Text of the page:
Wikipedia Deploys P2P to Serve Video

Nate Anderson at Ars Technica has the details of a new technology experiment at Wikipedia.

“One potential problem with increased video usage on the Wikimedia sites is that video is many times more costly to distribute than text and images that make up Wikipedia articles today,” said today’s announcement. “Eventually bandwidth costs could saturate the foundation budget or leave less resources for other projects and programs.”

The Wikimedia Foundation is partnering with a European research group, the P2P-Next consortium, for this rollout.

Accessing video over P2P is entirely optional, the web site will detect whether a visitor has installed the Swarmplayer plugin. As Anderson explains, Swarmplayer uses BitTorrent to distribute the bandwidth demand and even is smart enough to fall back on fetching the video over HTTP if there aren’t enough peers to make the torrent more efficient.

The innovation doesn’t stop there. P2P isn’t terribly well suited to streaming media. BitTorrent doesn’t enforce any kind of ordering on the chunks of a file being downloaded. Swarmplayer uses HTTP to get the next bits of a file needed to keep feeding a stream while the torrent activity gets the pieces farther away from the playback spot on the stream.

Given how WikiMedia is working to make sure its media assets are clearly and openly licensed, this is not just a key, high profile test of P2P-Next’s technology. In this instance, it is a use that should sidestep one of the larger legal snarls of P2P, that is inadvertently making available of illicit digital copies.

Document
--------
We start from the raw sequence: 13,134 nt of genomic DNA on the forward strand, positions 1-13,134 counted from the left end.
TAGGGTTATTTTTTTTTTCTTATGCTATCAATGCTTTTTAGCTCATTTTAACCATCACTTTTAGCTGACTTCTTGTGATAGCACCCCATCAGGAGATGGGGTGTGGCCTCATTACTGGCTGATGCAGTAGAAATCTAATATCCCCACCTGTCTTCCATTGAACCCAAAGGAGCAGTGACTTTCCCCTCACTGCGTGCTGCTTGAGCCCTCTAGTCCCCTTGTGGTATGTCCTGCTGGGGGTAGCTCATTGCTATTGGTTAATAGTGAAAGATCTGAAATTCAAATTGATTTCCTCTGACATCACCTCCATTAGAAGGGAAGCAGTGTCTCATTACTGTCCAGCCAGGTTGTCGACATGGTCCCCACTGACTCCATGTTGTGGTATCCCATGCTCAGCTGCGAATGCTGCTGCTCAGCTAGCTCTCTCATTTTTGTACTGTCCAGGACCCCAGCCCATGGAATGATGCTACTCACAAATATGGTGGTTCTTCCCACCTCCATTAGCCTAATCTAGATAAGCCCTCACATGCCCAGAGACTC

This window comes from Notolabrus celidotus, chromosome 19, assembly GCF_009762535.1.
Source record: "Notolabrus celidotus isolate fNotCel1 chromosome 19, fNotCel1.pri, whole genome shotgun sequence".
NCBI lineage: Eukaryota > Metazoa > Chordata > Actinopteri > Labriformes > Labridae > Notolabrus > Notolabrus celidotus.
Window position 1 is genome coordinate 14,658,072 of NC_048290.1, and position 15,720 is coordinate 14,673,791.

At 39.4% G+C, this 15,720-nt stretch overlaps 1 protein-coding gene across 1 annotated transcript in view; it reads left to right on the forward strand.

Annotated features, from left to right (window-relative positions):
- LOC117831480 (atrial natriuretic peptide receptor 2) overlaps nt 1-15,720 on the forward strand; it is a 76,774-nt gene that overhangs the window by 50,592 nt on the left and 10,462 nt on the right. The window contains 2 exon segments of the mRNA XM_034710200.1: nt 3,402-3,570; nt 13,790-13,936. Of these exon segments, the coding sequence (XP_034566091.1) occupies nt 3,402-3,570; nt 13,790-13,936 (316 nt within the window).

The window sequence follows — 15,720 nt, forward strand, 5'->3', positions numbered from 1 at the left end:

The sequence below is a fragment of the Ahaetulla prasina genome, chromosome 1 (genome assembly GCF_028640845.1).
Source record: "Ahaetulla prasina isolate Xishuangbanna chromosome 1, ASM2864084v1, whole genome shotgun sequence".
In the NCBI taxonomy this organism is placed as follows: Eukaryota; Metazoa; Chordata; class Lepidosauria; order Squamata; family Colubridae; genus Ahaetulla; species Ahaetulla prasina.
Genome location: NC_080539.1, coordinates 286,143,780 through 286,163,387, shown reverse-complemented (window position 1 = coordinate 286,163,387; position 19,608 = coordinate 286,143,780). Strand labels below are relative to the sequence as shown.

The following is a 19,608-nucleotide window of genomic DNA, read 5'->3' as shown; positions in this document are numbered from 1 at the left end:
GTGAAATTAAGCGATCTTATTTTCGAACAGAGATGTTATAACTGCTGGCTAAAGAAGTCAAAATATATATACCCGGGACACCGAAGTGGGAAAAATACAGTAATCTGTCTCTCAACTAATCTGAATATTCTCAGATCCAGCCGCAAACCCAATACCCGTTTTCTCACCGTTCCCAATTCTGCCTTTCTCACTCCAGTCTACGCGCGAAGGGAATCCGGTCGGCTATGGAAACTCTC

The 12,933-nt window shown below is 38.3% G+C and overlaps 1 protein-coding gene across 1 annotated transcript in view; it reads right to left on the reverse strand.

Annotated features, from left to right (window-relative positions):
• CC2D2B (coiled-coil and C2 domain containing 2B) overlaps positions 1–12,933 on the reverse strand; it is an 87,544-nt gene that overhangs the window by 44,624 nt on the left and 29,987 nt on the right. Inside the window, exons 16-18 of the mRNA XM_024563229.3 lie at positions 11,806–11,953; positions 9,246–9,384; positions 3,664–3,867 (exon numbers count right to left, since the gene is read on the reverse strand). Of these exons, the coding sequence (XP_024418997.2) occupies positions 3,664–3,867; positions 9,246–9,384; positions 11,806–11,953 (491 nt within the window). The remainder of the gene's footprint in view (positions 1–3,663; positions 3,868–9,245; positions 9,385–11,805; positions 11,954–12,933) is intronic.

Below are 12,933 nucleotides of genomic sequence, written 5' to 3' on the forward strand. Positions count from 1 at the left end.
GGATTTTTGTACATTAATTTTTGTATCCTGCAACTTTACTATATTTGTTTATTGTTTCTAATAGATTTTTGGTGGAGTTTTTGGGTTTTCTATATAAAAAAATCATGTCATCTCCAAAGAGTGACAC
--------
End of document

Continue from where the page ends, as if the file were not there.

Peer-to-peer tech now powers Wikipedia’s videos, Ars Technica

“Yes Men” Using BitTorrent to Avoid Censorship

Ernesto at TorrentFreak has news of the latest with the duo who most recently drew unfortunate attention from the US Chamber of Commerce in response to them hijacking a press conference. I am surprised they didn’t try this sooner as the popular p2p technology has proven resistant to take downs, especially with the actions of the high profile Pirate Bay.

More specifically, the activists are using VODO, a BitTorrent powered platform that hooks into a variety of high profile channels including Lime Wire and The Pirate Bay. Being able to reach a larger audience than those already savvy with BitTorrent itself will help in their fund raising efforts for current and future projects.

“There are a few reasons why we chose BitTorrent. First off, it’s a way to avoid censorship,” Mike Bonanno told TorrentFreak. “This version includes video of an action against the US Chamber of Commerce that we are being sued for. No commercial outlets will touch it. We had a TV show scheduled on Planet Green and their lawyers nearly wet themselves when they heard we wanted to use footage of us making political mince-meant out of the largest lobbying organization in the world.”

Ernesto goes much deeper into the Yes Men’s views on distribution, piracy and the “copyright mafia”. Well worth a read and food for thought when consider the free speech burden that copyright and the current media distribution models impose.

“Yes Men” Use BitTorrent to Avoid Censorship, TorrentFreak

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